On 9/10/2019 11:23 AM, Jens Axel Søgaard wrote:
Den tir. 10. sep. 2019 kl. 17.04 skrev Hendrik Boom
On Tue, Sep 10, 2019 at 03:23:43PM +0200, Jens Axel Søgaard wrote:
> I have extended "clipped" to handle regions defined by more than
> Now (clipped c ... p) will make a region from the curves c ...
> the region to clip the pict p. Most common uses:
> (clipped c p) the part of p inside c
> (clipped c1 c2 p) the part of p between c1 and c2 (if c2 is
Does that mean the part of p that is inside c1 and outside c2? (which
would be meaningful even if c1 and c2 intersect? That might happen
because of numerical instability.)
Whether is point is inside or outside the region given by the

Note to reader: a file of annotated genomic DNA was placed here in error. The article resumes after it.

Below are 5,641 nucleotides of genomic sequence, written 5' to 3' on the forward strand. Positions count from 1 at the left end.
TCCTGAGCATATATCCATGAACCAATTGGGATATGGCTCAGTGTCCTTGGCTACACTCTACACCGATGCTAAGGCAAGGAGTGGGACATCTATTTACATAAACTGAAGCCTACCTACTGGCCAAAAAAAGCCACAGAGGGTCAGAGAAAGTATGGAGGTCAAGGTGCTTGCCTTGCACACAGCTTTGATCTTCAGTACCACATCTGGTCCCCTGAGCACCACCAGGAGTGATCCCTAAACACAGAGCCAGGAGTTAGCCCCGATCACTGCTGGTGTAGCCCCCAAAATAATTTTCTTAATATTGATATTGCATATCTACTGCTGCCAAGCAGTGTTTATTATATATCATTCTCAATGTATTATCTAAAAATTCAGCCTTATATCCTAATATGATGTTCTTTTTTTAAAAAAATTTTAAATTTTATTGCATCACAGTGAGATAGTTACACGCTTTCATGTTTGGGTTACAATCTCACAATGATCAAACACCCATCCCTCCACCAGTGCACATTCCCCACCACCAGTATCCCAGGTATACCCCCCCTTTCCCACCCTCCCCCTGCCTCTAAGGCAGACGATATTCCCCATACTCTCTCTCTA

two curves is decided by the "winding rule". See the
discussion on fill (which also uses the winding rule):
For filling with the even-odd rule I have an eofill, but I haven't
written an eoclipped yet.
Just a couple of points relevant to using regions in general:
- any region can be selected as the clipping region for drawing.
- a region can be created from any closed figure: a rectangle, an
ellipse, a looping point path, etc.
- a region can be created by combining other regions using union,
subtraction, and intersection.
- a single region can cover multiple disjoint areas.
And a hint:
If you are attempting to "shade" objects by painting them with a partly
transparent brush, you may (and probably will) end up with Moire
patterns where objects overlay / intersect each other. The way to apply
shade without worrying about Moire is to create a single region that
simultaneously covers all the to-be-shaded areas, and then to fill/paint
that region with your chosen shading brush.
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